– Education Week; “Senator’s Anti-Violence Bill Backs Active-Shooter Training, School Internet Monitoring” 

Unfortunately, the proposed measures are unlikely to improve school safety; there is little evidence that increased monitoring of all students’ online activities would increase the safety of schoolchildren, and technology cannot yet be used to accurately predict violence. The monitoring requirements would place an unmanageable burden on schools, pose major threats to student privacy, and foster a culture of surveillance in America’s schools. Worse, the RESPONSE Act mandates would reduce student safety by redirecting resources away from evidence-based school safety measures.

– Future of Privacy Forum; “Increased Surveillance is Not an Effective Response to Mass Violence”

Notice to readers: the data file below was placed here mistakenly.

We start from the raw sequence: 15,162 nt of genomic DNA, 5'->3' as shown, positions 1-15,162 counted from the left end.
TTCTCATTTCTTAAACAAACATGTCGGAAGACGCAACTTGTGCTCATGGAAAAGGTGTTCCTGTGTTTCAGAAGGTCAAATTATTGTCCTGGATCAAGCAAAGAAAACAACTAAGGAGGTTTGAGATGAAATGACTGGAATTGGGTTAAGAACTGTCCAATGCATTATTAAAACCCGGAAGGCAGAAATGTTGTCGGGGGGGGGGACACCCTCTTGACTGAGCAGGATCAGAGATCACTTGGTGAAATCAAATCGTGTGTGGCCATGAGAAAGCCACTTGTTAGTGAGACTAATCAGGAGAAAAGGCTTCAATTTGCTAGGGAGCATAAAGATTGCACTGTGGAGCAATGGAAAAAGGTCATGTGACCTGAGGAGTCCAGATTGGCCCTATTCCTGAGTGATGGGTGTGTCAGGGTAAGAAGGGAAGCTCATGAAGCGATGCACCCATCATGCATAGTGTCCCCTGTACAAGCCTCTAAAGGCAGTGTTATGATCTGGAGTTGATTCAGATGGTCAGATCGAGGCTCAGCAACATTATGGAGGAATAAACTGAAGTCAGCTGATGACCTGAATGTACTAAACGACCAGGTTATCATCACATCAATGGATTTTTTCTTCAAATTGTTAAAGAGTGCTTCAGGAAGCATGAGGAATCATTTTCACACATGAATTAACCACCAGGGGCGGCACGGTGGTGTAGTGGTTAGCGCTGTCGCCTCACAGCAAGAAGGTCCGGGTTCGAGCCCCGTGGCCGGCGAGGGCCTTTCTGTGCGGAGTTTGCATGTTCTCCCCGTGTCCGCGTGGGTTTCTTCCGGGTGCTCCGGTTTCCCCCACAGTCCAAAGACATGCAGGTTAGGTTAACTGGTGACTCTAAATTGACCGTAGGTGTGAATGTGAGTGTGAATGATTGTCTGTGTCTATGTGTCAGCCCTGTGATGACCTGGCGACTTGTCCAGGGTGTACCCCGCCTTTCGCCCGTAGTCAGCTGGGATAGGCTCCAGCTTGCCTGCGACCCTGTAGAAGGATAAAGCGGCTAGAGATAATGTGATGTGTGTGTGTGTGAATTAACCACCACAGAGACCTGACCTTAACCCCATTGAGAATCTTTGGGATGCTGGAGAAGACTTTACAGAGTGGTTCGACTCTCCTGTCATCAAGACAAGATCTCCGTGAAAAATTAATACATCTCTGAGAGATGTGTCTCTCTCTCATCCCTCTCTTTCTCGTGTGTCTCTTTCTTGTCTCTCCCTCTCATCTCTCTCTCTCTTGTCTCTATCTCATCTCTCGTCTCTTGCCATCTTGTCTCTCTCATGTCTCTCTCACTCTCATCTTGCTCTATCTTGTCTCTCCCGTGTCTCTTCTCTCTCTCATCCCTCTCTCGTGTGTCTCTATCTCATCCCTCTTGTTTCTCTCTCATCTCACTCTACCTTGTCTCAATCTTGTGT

Billed as a response to school shootings, [the RESPONSE Act] has, as critics noted, almost nothing to do with guns, and a great deal to do with increasing surveillance (as well as targeting those with mental health issues)…Not everyone will find this troubling… But if you want to erode civil liberties and traditions of privacy, it’s best to start with people who don’t have the political power to fight back. Children are ideal–not only can’t they fight back, but they will grow up thinking it’s perfectly normal to live under constant surveillance. For their own safety, of course.

– Forbes; “Is Big Brother Watching Your Child? Probably.” 

Rather than focusing on surveillance as a solution to school safety concerns, schools should emphasize the importance of safe and responsible internet use and use school safety funding on evidence-based solutions. By doing so, administrators can create a school community built on trust rather than suspicion.

To learn more about the Future of Privacy Forum’s student privacy project, visit http://www.ferpasherpa.org/.